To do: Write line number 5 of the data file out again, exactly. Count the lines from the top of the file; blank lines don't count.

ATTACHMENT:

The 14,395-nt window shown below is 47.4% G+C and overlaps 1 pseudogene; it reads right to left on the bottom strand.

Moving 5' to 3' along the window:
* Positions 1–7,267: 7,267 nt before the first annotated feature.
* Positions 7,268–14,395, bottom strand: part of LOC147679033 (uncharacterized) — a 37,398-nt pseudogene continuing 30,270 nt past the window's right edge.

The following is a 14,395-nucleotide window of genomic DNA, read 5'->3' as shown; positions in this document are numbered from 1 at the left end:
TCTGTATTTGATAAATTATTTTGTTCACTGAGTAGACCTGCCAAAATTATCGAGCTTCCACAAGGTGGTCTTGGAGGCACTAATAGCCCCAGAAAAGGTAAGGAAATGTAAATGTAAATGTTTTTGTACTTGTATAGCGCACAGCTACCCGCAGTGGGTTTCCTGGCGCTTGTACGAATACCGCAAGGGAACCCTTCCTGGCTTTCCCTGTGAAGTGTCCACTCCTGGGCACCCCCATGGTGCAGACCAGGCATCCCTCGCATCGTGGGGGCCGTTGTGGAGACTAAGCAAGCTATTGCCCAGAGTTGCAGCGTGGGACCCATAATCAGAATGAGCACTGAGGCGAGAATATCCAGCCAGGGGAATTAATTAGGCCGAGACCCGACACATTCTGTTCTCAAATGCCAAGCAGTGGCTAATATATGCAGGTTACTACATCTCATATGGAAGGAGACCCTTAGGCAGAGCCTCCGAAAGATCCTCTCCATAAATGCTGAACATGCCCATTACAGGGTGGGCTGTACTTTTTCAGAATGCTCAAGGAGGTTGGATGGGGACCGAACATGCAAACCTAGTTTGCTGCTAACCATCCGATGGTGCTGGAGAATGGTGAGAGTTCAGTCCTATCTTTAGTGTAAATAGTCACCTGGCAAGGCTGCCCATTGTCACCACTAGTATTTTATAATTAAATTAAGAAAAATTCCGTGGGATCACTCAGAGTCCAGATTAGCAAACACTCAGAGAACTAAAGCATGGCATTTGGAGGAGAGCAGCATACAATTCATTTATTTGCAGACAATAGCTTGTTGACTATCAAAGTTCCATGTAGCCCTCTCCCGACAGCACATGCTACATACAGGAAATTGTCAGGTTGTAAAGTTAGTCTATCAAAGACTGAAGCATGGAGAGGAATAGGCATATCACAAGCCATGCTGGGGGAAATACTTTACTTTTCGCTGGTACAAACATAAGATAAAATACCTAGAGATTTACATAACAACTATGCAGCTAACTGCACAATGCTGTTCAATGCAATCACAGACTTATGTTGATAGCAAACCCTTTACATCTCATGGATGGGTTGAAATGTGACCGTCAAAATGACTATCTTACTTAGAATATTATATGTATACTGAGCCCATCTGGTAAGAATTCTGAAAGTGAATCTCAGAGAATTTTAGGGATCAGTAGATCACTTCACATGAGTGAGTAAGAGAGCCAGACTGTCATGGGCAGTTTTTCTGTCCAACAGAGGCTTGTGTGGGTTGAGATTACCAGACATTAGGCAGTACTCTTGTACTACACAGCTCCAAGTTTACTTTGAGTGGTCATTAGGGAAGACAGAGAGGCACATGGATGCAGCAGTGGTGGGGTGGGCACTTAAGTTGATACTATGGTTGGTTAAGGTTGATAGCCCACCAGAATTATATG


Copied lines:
The following is a 14,395-nucleotide window of genomic DNA, read 5'->3' as shown; positions in this document are numbered from 1 at the left end: